Why laundry service makes sense for grocery concierge Honestbee

Adding laundry service to the platform could potentially increase the value of the network as the platform becomes more useful, thereby increasing return customers

Singapore-based concierge grocery delivery service Honestbee announced that they will be launching an on-demand laundry service. With grocery deliveries already available in Singapore, Hong Kong and selected cities in Japan, Thailand, Malaysia, Indonesia, Taiwan, and the Philippines, expansion into laundry may seem as a surprise to some.

There are quite a few on-demand laundry startups in Singapore such as Piing.com.sg and Knock Knock. Also, given the recent demise of Wash.io in the US, it may seem like a distraction to launch a different service.

However, here are the reasons why I think Honestbee may succeed where other laundry focused startups have failed.

Existing Platform Lowers Customer Acquisition Costs

Building a platform business is challenging. New on-demand laundry startups are faced with a situation where they have to build a dual-sided marketplace. The challenge for them is to solve the chicken and egg problem, namely getting laundromats online, acquiring customers and hiring delivery staff.

Honestbee, on the other hand, has already created a platform matching customers with delivery workers. The assumption is that the “time-poor” customers requesting their grocery deliveries are also the very same ones that will also use the laundry service.

Unlike other startups who have to guesstimate the area to expand to, Honestbee would already have access to data into the busiest areas for grocery delivery and run experiments offering the laundry option. They will also have to dangle incentives and subsidise the first few deliveries.

In this sense, the cost of acquisition (CAC) of customers is lower for Honestbee, as they can tap into these existing customers and get them to refer others to the platform.

Make or Break: It’s the Unit Economics

The main reason on-demand delivery startups fail is that the unit economics have to make sense. Similar to food delivery services, until drones are mainstream, the main cost is that it requires human beings to pick up something and bring groceries (or laundry) to you. The delivery fee must makes sense to the consumer, and yet must also incentivise the delivery person to continue working, calculated on a hourly basis.

Therefore, a company is only making money when the revenue per hour is more than the cost to incentivise a person to pick and deliver your items. If the incentivisation cost is lower, the delivery staff and contractors will start to look for another job and leaves the platform.

Adam Price wrote an excellent article on on demand unit economics. He mentions that both theRevenue/Task and Incentivisation Cost/Hour are actually fixed. While the number of Tasks Completed/Hour is the only variable. The more tasks completed per hour, the more money the company makes.

What this means is that the number of Tasks Completed/Hour is also the average utilisation of the labour “fleet”, that is the average number of deliveries per hour that the employee or contractor makes when working for the company.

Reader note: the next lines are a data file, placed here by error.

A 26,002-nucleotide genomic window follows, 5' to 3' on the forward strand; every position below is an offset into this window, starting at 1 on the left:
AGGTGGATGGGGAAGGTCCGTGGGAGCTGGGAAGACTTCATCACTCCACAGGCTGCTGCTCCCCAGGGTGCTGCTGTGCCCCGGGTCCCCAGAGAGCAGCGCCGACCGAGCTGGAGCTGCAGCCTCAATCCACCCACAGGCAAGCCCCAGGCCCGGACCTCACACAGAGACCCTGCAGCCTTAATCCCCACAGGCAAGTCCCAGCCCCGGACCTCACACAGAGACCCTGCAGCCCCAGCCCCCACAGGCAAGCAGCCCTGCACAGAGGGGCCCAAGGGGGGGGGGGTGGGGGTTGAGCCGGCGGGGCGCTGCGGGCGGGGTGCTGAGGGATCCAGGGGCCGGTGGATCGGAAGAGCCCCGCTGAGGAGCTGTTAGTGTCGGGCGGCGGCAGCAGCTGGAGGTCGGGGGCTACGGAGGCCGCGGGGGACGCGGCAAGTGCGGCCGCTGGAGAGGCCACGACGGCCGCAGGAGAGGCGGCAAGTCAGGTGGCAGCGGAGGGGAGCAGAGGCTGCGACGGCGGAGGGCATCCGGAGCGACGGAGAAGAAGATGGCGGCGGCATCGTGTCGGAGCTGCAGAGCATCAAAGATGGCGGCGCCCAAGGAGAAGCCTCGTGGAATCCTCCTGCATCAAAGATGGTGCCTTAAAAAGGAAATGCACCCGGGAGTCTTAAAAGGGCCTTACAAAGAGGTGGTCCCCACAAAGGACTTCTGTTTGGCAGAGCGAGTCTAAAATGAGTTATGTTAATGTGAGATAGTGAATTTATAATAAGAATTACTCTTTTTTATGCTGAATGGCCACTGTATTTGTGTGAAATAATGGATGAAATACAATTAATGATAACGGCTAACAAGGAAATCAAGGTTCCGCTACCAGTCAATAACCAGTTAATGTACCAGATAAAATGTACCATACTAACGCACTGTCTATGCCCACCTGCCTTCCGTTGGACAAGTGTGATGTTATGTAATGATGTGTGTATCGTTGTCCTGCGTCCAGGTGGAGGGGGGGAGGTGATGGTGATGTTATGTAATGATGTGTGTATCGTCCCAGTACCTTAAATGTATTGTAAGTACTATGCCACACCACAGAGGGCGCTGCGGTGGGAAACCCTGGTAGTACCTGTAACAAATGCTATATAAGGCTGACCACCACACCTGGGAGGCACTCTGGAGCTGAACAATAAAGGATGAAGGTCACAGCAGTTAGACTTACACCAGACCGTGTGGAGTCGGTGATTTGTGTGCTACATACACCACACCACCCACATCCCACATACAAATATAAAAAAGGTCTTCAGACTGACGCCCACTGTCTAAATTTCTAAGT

Increased Utilisation Rate for the Delivery staff

Given that Honestbee already have an existing delivery “fleet”, expanding to laundry will create more tasks, and thereby increasing the average utilisation rate.

Huang Chi-Kai, Entreprenuer-in-Residence, at JFDI (which has just shut down its bootcamp programme) adds, “Current staff make one trip to deliver groceries and have the return trip empty handed. The ideal scenario will be for the person who delivers groceries also pick up laundry to be washed. Similar to the forward-dispatching that Uber launched, assigning bookings to drivers nearby while they are finishing up their current trip”.

Positive Network Effects

David Sacks on “Uber’s Virtuous Cycle”

Network effects are important for any platform business. In simple terms, the more people are engaged with a platform, the more valuable the platform becomes.

On-demand laundry only startups have the challenge to increase the number of customers, in order to have more delivery staff join the platform. More delivery staff means less downtime, which in turn means more value for the end customers, who then may use the service more often. Since there is no dominant player in the Singapore market yet, a platform with stronger network effects can take market share quickly.

Adding laundry service to the platform could potentially increase the value of the network as the platform becomes more useful, thereby increasing return customers. See the virtuous cycle of Uber above.

In summary, Honestbee’s addition of a laundry service may be a surprise but this may be an indication of the company’s plans to dominate the concierge delivery space. Unlike on-demand laundry first startups, Honestbee has the better chance of success and taking market share from the rest.

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Adrian Tan was formerly an Entrepreneur-in-Residence at JFDI. He writes his thoughts on innovation and Southeast Asia at AdrianTan.co.

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